Do you ever wonder Why Do You Need an Emergency Fund? It’s easy to wonder if this is important, but also how to make it happen. We have some tried and true reasons and tips here for you to understand more about why an emergency fund is a necessity no matter what your current financial situation may be.
Why Do You Need an Emergency Fund?
Why do you need an emergency fund (part 1) ?
As some of the readers may have noticed, my regular series “How to thrive and not just survive under $30,000 a year” has not been around for a few weeks. One of the major reasons is because of a hard financial lesson I just learned. Most of the information in my blog posts comes from my own personal experience and doing a lot of research to figure out how to run the “business” that is my family the best I can. I have always been of the opinion that you shouldn’t spend money that isn’t yours (i.e.. credit card debt). Over the years, I have learned that building credit is equally as important as paying your debts. For that reason, we have embraced using credit cards in a controlled way.
Here is where our newest lesson comes in, my husband has always kept a savings account and I have made fun of him for years about it. I’ve never understood the point of having a savings account when you have credit card debt. The interest you earn on the savings account does not equal the interest you spend on using credit cards. When my husband was laid off from his office job and decided to go back to school we used up all of our resources to get through that time that no money was coming in. Our “safety net” has always been credit cards. I figured that in case of an emergency we always had a reserve of money in them.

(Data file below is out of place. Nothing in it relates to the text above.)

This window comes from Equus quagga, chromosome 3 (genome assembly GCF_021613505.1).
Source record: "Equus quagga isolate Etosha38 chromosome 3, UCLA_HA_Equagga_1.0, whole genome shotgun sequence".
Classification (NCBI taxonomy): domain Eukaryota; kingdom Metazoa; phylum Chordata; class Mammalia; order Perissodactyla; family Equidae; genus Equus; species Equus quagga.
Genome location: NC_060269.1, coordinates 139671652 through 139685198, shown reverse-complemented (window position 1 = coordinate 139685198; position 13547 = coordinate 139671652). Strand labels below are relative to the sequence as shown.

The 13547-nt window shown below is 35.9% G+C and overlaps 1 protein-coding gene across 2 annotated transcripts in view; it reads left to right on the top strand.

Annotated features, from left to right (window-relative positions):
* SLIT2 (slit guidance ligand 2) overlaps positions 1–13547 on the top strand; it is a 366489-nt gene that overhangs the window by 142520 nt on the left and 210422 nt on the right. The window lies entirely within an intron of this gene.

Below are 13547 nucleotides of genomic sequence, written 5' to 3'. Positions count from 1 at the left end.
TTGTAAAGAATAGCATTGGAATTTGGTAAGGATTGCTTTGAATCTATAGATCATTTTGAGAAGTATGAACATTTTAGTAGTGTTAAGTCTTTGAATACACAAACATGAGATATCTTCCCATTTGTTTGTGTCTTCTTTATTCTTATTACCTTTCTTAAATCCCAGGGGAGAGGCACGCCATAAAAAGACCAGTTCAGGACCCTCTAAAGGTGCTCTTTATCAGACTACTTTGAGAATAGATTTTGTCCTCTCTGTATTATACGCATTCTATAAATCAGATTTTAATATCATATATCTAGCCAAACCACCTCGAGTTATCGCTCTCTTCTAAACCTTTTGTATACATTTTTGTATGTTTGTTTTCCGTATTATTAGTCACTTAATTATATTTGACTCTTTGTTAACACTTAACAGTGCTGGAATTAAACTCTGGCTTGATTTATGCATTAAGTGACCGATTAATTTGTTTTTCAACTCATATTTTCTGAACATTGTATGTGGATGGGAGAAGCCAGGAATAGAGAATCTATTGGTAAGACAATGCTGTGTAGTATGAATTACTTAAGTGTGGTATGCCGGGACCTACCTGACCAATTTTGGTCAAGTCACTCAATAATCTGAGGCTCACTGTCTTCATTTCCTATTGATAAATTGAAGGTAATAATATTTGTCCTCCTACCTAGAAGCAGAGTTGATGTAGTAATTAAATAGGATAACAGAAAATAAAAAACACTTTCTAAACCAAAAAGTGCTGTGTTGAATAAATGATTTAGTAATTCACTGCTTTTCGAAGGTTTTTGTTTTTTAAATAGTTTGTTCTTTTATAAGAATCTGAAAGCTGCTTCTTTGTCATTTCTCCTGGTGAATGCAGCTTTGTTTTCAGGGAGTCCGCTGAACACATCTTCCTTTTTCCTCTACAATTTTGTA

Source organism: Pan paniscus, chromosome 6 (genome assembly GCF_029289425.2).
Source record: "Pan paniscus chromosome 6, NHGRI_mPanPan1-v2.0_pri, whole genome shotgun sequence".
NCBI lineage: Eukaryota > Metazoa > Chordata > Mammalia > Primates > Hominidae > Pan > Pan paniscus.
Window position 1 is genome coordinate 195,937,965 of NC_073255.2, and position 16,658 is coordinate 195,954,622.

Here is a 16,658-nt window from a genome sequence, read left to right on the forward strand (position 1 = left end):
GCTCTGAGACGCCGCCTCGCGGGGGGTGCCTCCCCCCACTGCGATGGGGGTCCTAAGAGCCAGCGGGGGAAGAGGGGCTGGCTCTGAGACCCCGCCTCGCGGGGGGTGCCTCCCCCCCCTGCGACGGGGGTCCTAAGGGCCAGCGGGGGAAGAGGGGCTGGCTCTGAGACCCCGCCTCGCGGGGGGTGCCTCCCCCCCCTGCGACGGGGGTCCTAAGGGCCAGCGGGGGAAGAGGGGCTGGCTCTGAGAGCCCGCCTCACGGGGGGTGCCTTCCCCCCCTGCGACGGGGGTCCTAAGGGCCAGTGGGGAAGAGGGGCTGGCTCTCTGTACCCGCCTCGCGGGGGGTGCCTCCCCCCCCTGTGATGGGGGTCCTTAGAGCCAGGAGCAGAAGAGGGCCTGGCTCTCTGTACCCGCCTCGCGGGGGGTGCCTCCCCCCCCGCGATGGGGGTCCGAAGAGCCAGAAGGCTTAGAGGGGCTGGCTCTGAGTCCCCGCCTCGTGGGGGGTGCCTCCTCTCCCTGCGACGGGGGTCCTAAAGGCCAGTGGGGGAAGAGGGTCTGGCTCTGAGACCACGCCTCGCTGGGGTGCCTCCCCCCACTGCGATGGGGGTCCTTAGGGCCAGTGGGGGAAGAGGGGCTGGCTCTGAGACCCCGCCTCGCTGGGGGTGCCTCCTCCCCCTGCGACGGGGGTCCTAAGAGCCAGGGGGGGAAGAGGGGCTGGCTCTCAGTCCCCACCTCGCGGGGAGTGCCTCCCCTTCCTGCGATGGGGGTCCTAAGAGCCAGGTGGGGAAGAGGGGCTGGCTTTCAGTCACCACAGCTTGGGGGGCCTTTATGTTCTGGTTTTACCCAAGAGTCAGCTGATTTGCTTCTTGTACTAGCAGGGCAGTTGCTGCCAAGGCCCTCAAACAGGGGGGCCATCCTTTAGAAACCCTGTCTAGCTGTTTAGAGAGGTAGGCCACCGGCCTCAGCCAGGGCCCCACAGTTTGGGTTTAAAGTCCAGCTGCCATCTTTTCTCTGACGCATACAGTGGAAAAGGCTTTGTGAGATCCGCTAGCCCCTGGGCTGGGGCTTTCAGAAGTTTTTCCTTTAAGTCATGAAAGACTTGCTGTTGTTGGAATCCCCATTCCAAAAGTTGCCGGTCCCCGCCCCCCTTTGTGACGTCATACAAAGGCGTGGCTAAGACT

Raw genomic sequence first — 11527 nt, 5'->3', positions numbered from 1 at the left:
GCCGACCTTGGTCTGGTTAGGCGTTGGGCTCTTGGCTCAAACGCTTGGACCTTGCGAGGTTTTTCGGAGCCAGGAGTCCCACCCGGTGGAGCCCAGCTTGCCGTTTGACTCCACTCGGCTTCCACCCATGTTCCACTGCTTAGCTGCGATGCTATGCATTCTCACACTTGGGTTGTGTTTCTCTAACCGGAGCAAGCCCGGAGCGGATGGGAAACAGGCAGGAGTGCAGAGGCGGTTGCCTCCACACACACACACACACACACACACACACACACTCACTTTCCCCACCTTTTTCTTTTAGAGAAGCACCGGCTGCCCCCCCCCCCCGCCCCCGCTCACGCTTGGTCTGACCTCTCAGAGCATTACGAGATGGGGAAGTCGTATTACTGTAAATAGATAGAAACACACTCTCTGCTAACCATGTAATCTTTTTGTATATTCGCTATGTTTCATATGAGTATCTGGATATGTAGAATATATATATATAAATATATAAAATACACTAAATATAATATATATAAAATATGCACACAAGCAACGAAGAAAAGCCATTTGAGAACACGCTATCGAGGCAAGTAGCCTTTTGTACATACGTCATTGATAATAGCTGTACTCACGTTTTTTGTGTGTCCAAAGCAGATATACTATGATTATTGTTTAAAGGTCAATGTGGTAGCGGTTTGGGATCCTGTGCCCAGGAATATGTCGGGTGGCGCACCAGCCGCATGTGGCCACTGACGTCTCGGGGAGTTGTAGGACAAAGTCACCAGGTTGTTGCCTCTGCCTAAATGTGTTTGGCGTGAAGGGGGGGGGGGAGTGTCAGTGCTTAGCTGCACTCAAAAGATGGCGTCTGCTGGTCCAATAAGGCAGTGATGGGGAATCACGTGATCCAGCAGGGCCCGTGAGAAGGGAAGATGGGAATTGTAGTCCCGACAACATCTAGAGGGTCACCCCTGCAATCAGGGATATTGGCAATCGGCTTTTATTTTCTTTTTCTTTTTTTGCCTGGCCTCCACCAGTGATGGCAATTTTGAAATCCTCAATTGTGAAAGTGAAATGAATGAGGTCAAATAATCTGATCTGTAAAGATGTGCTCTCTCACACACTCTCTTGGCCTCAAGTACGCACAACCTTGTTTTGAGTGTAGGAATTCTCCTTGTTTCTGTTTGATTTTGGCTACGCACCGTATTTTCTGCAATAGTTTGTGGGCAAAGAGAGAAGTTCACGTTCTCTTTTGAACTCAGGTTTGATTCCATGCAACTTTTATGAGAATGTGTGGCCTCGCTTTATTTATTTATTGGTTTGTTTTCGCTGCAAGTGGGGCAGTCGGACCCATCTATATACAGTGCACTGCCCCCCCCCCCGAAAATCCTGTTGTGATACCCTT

Then we discovered a leaking pipe in our kitchen wall. A huge cascade of problems has snowballed since then. A leaking pipe turned into water damage in the floors and cabinets and then… the dreaded black mold discovery. I am currently in my third trimester of my third pregnancy with two small children at home and two cats. We had to think of everyone’s safety and move out of our house while everything is being taken care of. Thankfully, our home insurance policy seems to be able to take care of everything. The one thing we didn’t anticipate was the $1000 deductible. Guess what can’t be paid with a credit card? You know what else can’t be paid with a credit card? Our mortgage. So after the one thousand dollars that we had to pay out to fix the house, we didn’t have money for our mortgage payment. This is where that savings account would’ve come in handy. $1000 is a large sum to come up with quickly if you live on $30,000 a year. On the flipside, $1000 is not a lot of money to save up if you are frugal enough to live on $30,000 a year.
We were lucky because my in-laws stepped in to help. Most people though do not have that option though. Making the building of an emergency fund a priority should not be put off because you know what is worse than owing credit cards? Owing family or friends.
Please come back next week to read Part 2 of my Why Do You Need an Emergency Fund story.
Read part 1 of Angie’s Living on $30,000 Best Frugal Tips on Thriving and (not just surviving) on $30,000 a year!
Part 2 – Basic Home Budgeting
Part 4 – How to Not Spend Money
Part 6 – Money Management Skill
Part 7 – Why Couples Should Talk About Money?
I am a stay at home mom and happily married to my husband Tom. I have a five year old daughter and a two and a half year old son. I grew up in Orlando, but went to school in New York City and lived in Los Angeles before moving home to raise a family. I have worked in the film industry since the early nineties, and for over a decade with the Florida Film Festival. I also spent many years working in marketing with Glaceau and Honest Tea. But, I am happiest at home building my family.
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